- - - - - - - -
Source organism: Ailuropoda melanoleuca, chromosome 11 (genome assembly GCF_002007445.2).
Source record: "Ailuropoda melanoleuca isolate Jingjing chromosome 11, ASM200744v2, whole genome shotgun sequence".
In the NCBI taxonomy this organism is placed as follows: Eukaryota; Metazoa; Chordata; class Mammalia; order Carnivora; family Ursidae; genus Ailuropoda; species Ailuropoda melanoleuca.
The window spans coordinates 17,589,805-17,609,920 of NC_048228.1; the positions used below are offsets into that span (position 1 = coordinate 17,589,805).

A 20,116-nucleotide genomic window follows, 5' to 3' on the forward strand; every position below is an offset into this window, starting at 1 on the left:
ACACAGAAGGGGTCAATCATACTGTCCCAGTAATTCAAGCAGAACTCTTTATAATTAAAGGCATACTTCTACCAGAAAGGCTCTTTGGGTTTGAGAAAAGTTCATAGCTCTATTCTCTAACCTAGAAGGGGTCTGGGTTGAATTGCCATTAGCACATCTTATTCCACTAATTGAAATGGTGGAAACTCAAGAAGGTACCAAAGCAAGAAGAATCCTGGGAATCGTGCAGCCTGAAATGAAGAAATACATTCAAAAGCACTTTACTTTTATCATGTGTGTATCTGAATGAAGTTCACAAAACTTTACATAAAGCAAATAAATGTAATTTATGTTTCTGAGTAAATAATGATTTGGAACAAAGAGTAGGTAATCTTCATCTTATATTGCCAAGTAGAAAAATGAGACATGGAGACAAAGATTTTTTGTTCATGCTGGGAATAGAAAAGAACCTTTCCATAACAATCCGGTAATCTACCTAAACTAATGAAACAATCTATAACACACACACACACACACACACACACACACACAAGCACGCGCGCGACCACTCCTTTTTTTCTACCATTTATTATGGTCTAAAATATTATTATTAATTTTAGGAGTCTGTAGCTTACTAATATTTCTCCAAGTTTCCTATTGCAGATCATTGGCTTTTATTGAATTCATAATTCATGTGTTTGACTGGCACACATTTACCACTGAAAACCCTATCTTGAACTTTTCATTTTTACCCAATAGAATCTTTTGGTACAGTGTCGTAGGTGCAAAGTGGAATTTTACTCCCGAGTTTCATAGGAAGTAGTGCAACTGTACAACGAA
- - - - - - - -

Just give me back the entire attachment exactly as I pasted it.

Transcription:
Source organism: Ailuropoda melanoleuca, chromosome 11 (genome assembly GCF_002007445.2).
Source record: "Ailuropoda melanoleuca isolate Jingjing chromosome 11, ASM200744v2, whole genome shotgun sequence".
In the NCBI taxonomy this organism is placed as follows: Eukaryota; Metazoa; Chordata; class Mammalia; order Carnivora; family Ursidae; genus Ailuropoda; species Ailuropoda melanoleuca.
The window spans coordinates 17,589,805-17,609,920 of NC_048228.1; the positions used below are offsets into that span (position 1 = coordinate 17,589,805).

A 20,116-nucleotide genomic window follows, 5' to 3' on the forward strand; every position below is an offset into this window, starting at 1 on the left:
ACACAGAAGGGGTCAATCATACTGTCCCAGTAATTCAAGCAGAACTCTTTATAATTAAAGGCATACTTCTACCAGAAAGGCTCTTTGGGTTTGAGAAAAGTTCATAGCTCTATTCTCTAACCTAGAAGGGGTCTGGGTTGAATTGCCATTAGCACATCTTATTCCACTAATTGAAATGGTGGAAACTCAAGAAGGTACCAAAGCAAGAAGAATCCTGGGAATCGTGCAGCCTGAAATGAAGAAATACATTCAAAAGCACTTTACTTTTATCATGTGTGTATCTGAATGAAGTTCACAAAACTTTACATAAAGCAAATAAATGTAATTTATGTTTCTGAGTAAATAATGATTTGGAACAAAGAGTAGGTAATCTTCATCTTATATTGCCAAGTAGAAAAATGAGACATGGAGACAAAGATTTTTTGTTCATGCTGGGAATAGAAAAGAACCTTTCCATAACAATCCGGTAATCTACCTAAACTAATGAAACAATCTATAACACACACACACACACACACACACACACACACAAGCACGCGCGCGACCACTCCTTTTTTTCTACCATTTATTATGGTCTAAAATATTATTATTAATTTTAGGAGTCTGTAGCTTACTAATATTTCTCCAAGTTTCCTATTGCAGATCATTGGCTTTTATTGAATTCATAATTCATGTGTTTGACTGGCACACATTTACCACTGAAAACCCTATCTTGAACTTTTCATTTTTACCCAATAGAATCTTTTGGTACAGTGTCGTAGGTGCAAAGTGGAATTTTACTCCCGAGTTTCATAGGAAGTAGTGCAACTGTACAACGAA